Any money taken out by you or your partner before your Pension Credit qualifying age will be considered when your benefits eligibility is assessed. For example, if you draw down an income from your personal pension before your Pension Credit age.
After Pension Credit age
After you reach your Pension Credit age, any money you take out or leave in your pension pot will be considered when assessing your eligibility to receive means-tested benefits.
Does having a personal pension affect Universal Credit?
Yes, having a private pension could affect your Universal Credit. For every pound of non-work-related income you receive, your Universal Credit will be reduced by a pound. If you claim this benefit, any taxable income you take from a pension will also be taxable income for the purposes of tax credits. So, you could end up with tax credit overpayments that you would have to pay back.
You may also receive less tax credits the following year as they are calculated based on yearly rates and yearly income figures.
While you don’t have to tell them about these changes until you claim renewal is due, you may want to tell them sooner to avoid any overpayments.
Will a personal pension affect an ESA?
Yes, it could do. Your Employment and Support Allowance (ESA) could be affected by regular income drawdown from a personal pension if you receive more than £85 a week. For every pound from your pension income that goes over £85 per week, your ESA will be reduced by 50p.
Does a personal pension affect carer’s allowance?
Yes, it may do. Carer’s allowance is taxable, but you’ll only have to pay tax if you take an income from your personal pension, or if you work part-time.
You can still contribute to a personal pension scheme. If you’re looking at personal pension plans because you’re worried that you are unable to work or don’t earn enough to make National Insurance (NI) contributions, you’ll get National Insurance credits which go towards your state pension (if you’re under the pension age).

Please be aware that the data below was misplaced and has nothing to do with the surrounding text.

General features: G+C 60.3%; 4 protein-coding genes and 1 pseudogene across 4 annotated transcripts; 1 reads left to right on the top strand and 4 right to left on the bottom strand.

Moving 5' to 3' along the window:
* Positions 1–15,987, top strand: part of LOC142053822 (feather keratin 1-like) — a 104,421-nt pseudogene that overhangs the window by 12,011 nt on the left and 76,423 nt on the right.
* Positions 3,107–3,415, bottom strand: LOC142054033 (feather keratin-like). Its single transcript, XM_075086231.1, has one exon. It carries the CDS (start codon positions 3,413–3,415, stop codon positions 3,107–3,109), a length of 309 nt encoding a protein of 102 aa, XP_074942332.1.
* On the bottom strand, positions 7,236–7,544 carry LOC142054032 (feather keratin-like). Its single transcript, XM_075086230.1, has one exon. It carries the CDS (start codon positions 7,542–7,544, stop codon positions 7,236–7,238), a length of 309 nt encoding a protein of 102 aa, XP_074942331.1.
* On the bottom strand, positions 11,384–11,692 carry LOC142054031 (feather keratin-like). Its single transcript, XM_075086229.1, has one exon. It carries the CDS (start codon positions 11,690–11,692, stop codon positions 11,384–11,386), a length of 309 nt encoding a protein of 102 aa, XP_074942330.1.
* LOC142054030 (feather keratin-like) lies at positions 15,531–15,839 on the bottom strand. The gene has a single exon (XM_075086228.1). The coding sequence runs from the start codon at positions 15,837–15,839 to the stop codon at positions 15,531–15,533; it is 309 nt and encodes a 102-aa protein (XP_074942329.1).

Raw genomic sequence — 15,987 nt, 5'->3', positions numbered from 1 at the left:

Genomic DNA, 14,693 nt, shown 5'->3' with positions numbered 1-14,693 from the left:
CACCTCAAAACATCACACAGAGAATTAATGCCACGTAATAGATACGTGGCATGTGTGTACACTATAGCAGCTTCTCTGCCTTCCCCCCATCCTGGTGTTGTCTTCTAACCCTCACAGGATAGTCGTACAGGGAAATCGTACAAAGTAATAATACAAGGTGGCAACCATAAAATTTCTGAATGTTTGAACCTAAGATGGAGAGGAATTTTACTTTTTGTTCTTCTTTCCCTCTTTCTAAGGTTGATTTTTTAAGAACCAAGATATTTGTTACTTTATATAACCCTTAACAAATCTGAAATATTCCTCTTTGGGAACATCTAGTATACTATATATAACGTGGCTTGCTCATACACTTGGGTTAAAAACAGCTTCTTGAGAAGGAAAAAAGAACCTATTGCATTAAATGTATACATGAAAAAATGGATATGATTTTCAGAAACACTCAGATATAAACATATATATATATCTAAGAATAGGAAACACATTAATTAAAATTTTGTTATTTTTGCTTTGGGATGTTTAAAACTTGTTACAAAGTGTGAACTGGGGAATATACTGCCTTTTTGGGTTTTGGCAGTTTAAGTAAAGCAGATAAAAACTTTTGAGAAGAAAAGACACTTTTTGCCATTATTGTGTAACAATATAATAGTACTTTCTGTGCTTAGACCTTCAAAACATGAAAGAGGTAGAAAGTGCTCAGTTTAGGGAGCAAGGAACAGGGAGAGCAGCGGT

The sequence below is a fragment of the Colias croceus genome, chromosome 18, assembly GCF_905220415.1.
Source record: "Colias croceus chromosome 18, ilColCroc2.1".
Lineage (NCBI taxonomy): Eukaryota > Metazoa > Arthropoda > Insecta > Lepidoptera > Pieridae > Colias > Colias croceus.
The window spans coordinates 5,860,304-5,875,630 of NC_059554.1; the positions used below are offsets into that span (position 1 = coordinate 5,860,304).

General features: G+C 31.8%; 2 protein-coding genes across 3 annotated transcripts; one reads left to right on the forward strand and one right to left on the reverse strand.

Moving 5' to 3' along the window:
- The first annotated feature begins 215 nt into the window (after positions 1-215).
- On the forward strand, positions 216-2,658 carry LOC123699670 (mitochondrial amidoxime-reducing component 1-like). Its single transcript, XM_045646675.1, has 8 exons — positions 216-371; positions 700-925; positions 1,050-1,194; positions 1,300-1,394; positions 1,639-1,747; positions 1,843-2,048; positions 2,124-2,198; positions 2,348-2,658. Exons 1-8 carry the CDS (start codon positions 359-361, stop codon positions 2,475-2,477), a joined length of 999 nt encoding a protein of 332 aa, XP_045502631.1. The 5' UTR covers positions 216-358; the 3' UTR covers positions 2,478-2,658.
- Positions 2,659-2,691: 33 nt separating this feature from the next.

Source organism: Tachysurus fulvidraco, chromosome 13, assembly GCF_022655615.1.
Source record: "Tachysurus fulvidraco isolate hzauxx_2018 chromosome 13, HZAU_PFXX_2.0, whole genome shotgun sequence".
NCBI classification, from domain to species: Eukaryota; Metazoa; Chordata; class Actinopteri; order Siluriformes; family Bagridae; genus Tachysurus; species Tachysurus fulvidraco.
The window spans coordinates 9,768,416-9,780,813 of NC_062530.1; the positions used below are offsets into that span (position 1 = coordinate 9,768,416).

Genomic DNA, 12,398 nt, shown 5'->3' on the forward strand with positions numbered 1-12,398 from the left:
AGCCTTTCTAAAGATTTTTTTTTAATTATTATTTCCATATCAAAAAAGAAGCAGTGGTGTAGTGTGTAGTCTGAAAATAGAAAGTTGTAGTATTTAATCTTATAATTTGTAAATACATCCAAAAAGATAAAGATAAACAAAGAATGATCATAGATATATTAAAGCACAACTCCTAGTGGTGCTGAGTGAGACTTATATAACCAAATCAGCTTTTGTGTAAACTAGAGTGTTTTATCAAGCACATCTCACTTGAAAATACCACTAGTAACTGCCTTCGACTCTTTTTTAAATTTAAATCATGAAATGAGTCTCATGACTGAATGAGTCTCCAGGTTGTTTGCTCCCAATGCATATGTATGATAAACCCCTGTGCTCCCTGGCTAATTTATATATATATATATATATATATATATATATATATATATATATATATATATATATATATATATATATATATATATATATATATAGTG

Taking out a personal pension won’t affect these credits and while it’s always a great idea to think about your future by paying into another pension scheme, you may be thinking about how much it’ll cost you. Luckily, we work with independent pensions experts who can find pension plans with low contributions.
Make an enquiry and we’ll match you with someone for a free, no-obligation chat.
Can I claim jobseekers’ allowance if I have a private pension?
Yes, you can, although you may be entitled to less if you have a personal pension as New Style Jobseekers’ Allowance (JSA) is calculated based on your age, income and savings. If you’re currently paying into an existing personal pension plan and are worried about meeting the payments, you could request to pause or cancel your contributions into the scheme. However, this will depend on your policy’s terms and conditions, and what type of scheme it is.
Speak to an expert
Taking out a personal pension can give you an extra financial boost in your later years, but if you’re worried about how a pension could affect your benefits in the present, then speak with an expert.
They have experience in providing tailored advice to people with various backgrounds and can find pension plans to suit your needs. Your initial chat is free and there’s no obligation to take things further.